If it is true that folkloric study (minzokugaku) originated in Yanagita Kunio’s objections to a series of political decisions leading to the administrative merger of shrines in 1908, it is also arguable that the conceptualization of a new social object—the folk and its place—and the subsequent formation of a discipline were sustained by a larger cultural discourse that was already contesting assimilated forms of new knowledge, developmental theories of history and institutions, and practices based upon industrial production and exchange. The prewar discussions on the category of “society” and the “social” were principally prompted by a profound distrust...


    • [PART III: Introduction]
      (pp. 131-132)

      Marxism, both as a philosophy and as a call for social action, has had a powerful effect on various aspects of Japan’s political and social history. Much of this influence has been studied and explicated with skill and understanding by Western scholars. The importance of Marxism as a form of cultural criticism as practiced by Japanese writers and thinkers, however, has as yet drawn less attention. Recent interest in England and the United States in such continental figures as Lukács, Adorno, and Benjamin suggest that it may be time for an examination of the important Japanese figures who used their...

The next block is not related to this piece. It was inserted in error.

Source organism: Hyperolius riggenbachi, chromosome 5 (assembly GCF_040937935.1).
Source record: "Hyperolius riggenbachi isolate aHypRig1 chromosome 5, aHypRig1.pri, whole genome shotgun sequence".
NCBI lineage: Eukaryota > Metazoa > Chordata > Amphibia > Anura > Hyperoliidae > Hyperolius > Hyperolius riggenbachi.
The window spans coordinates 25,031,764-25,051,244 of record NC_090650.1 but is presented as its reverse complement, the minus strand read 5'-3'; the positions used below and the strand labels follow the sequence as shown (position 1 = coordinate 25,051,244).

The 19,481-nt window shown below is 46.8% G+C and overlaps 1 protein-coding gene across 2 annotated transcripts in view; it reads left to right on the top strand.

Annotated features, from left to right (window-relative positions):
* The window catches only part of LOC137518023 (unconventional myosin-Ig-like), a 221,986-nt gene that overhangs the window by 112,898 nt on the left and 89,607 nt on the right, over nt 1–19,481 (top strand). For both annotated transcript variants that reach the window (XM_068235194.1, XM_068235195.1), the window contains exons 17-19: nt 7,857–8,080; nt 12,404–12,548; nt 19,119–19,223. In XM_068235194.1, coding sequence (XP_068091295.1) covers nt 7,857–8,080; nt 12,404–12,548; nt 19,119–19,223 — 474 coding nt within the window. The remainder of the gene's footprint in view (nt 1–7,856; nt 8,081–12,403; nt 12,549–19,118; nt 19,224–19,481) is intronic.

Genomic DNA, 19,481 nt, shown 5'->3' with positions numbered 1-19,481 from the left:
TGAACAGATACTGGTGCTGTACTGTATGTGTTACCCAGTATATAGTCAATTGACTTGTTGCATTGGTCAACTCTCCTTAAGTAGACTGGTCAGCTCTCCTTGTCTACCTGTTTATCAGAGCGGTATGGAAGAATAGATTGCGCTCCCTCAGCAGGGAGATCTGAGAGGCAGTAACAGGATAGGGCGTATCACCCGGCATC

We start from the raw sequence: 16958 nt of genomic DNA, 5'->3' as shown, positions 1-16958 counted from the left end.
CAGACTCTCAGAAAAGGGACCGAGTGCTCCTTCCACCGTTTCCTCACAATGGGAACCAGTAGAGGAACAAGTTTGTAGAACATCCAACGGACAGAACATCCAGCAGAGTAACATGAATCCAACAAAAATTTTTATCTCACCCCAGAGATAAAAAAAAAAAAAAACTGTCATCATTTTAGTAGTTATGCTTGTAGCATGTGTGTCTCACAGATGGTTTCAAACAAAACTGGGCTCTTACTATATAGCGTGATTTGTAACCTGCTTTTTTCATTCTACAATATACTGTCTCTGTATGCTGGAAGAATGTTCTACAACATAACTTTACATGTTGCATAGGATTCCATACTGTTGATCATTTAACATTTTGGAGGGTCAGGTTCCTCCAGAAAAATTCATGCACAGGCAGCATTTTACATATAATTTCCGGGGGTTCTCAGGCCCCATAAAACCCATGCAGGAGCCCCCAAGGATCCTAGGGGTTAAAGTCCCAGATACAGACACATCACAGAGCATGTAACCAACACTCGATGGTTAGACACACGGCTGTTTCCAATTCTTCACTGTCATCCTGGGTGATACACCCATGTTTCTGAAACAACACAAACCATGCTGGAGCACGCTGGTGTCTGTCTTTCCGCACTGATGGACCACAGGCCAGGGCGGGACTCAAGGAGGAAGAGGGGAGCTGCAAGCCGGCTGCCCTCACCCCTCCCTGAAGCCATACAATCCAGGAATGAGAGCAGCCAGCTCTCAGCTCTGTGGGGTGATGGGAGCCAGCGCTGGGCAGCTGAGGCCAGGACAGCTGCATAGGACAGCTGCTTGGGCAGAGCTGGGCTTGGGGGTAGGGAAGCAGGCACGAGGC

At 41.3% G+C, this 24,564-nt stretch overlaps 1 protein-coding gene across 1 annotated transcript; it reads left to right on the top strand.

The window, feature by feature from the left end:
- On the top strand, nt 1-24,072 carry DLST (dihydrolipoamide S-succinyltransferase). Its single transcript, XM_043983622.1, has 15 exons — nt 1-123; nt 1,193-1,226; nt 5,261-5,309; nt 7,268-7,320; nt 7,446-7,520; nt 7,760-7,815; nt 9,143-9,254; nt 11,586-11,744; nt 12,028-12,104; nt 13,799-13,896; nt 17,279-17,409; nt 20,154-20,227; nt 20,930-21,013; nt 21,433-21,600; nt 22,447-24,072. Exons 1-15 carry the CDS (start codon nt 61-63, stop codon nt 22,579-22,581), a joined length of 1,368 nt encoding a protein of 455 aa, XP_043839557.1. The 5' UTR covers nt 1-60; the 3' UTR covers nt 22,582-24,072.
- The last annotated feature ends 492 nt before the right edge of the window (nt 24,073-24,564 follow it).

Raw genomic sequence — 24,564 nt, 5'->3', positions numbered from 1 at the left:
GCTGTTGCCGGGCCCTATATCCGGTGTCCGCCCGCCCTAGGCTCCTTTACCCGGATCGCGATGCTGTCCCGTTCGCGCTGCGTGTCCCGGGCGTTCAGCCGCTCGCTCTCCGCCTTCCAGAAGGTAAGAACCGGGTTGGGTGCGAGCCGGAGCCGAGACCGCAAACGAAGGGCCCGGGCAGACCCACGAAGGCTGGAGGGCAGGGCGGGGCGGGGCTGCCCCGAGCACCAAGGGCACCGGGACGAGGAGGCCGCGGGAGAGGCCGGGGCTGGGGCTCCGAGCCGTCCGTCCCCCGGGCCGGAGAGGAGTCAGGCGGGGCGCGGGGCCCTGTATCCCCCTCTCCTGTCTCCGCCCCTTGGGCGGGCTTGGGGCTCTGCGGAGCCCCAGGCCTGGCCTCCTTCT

• 7 Marxism Addresses the Modern: Nakano Shigeharu’s Reproduction of Taishō Culture
      (pp. 133-153)

      Any attempt to provide a biographical context for the legacy of Nakano Shigeharu must be prefaced with a qualification recently awarded his contemporary, Langston Hughes: “Who he was is a smallish part of what he was.”¹ Nakano Shigeharu’s autobiographical fiction on coming of age in the closing years of the Meiji era, his account of provincial student life, his chronicle of the agony of a youth drawn to an incomprehensible ideology in a hostile city, and his rendering of the emotional costs of betraying the cause of the Japanese Communist Party have received the respectful hermeneutical exegesis accorded the Confucian...

    • 8 “Credo Quia Absurdum”: Tenkō and the Prisonhouse of Language
      (pp. 154-167)